'If I am only a vulgar and ordinary woman . . .'
Note: Two centuries before Lynn Fontanne (see above), a celebrated actress of the British stage was known for a sense of elegance and for touching even wicked characters with grace. She was Sarah Siddons, who was said to carry her stately stage manner into private life, as if aware of what a classic French actress, Clairon, had remarked:
''If I am only a vulgar and ordinary woman during twenty hours of the day, I shall continue to be a vulgar and ordinary woman, whatever efforts I may make, in Agrippina or Semiramis, during the other four.''
Sir Joshua Reynolds, who painted Mrs. Siddons's portrait as ''The Tragic Muse'' (shown here) often honored her, as she said, with his presence at the theater. ''He approved very much of my costumes, and of my hair without powder, which at that time was used in great profusion, with a reddish brown tint, and a great quantity of pomatum, which, well kneaded together, modelled the fair ladies' tresses into large curls like demi-cannon. My locks were generally braided into a small compass so as to ascertain the size and shape of my head, which to a painter's eye was, of course, an agreeable departure from the mode. . . . He always sat in the orchestra; and in that place were to be seen, O glorious constellation, Burke, Gibbon, Sheridan, Windham . . .''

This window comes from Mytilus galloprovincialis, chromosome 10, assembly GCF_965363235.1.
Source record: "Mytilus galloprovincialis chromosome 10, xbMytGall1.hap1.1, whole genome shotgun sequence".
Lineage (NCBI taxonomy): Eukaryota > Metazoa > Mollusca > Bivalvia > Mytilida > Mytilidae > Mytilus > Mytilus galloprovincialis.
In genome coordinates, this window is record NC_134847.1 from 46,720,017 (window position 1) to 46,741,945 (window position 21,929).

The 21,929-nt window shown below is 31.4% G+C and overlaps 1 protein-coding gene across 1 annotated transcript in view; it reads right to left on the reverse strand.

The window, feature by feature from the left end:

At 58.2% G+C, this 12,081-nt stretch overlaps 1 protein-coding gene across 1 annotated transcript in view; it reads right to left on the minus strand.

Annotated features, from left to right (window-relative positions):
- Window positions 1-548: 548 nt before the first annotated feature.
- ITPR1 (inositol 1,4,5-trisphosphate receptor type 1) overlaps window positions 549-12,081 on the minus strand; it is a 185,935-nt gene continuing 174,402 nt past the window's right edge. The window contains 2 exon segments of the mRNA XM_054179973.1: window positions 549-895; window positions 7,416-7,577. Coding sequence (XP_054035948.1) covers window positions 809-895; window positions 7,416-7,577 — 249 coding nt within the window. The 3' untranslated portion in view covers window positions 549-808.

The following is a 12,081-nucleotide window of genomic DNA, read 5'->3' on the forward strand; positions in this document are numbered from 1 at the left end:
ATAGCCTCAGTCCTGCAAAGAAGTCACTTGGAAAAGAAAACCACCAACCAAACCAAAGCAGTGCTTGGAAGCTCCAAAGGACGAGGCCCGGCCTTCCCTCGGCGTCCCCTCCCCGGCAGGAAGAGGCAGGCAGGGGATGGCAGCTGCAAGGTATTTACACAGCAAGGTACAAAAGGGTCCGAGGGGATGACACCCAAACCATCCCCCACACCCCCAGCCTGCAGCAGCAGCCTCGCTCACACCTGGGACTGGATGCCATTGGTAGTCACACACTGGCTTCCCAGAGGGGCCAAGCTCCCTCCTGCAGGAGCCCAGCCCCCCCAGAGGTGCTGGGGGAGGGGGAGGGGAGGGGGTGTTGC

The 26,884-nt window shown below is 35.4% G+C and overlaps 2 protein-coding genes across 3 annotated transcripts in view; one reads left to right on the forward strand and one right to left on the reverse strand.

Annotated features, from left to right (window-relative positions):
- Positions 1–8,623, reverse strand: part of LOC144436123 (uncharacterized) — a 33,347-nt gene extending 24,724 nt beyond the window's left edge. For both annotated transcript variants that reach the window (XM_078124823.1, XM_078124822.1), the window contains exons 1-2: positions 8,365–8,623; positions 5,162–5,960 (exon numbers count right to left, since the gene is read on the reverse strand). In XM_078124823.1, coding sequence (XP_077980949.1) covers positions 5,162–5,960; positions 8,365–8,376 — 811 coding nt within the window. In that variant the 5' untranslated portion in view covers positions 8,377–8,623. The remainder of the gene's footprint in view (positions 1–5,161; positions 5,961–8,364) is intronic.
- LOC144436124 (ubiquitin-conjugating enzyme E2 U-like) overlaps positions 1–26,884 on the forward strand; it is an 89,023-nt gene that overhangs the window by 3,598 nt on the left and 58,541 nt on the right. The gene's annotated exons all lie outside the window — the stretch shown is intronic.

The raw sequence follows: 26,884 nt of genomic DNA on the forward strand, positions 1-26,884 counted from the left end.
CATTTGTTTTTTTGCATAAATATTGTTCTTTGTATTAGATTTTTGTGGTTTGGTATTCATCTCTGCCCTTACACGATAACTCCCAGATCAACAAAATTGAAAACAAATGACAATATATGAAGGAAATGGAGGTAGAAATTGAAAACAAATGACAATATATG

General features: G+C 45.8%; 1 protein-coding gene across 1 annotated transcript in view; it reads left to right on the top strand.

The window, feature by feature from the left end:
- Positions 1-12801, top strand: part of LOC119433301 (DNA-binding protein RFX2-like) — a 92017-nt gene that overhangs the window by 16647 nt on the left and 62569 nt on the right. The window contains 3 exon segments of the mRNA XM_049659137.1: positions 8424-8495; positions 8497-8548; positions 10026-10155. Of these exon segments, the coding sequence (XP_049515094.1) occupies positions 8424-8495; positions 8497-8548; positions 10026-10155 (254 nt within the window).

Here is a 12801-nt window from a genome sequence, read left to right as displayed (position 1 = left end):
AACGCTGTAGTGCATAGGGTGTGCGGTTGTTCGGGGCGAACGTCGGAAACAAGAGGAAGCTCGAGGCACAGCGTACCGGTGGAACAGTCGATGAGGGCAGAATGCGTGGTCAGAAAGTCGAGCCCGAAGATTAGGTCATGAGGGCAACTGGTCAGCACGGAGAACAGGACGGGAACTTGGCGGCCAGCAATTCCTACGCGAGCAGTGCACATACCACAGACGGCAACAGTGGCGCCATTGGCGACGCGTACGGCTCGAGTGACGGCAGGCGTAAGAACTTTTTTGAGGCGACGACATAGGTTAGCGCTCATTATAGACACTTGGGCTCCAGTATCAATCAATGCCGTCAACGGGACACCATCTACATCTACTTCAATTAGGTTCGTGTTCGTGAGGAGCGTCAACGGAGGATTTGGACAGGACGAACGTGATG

Mrs. Siddons saw in Shakespeare's Lady Macbeth - one of her most lauded roles - not only ''all the subjugating powers of intellect'' but ''all the charms and graces of personal beauty.'' In the midst of murder and suspense this Lady Macbeth ''recollects her habitual humanity'' at least for a moment.
Charles Lamb in ''Last Essays of Elia'' wrote that ''we speak of Lady Macbethm while we are in reality thinking of Mrs. S.'' He sought to express in poetry the way that an actress can evoke tenderness in the midst of horror: As when a child on some long winter's night, Affrighted, clinging to its gran- dame's knees, With eager wondering and perturb'd delight Listens strange tales of fearful dark decrees . . . Anon the tear More gentle starts, to hear the beldame tell Of pretty babes that lov'd each other dear, Murder'd by cruel Uncle's man- date fell: Ev'n such the shiv'ring joys thytones impart, Ev'n so thou, Siddons, meltest my sad heart.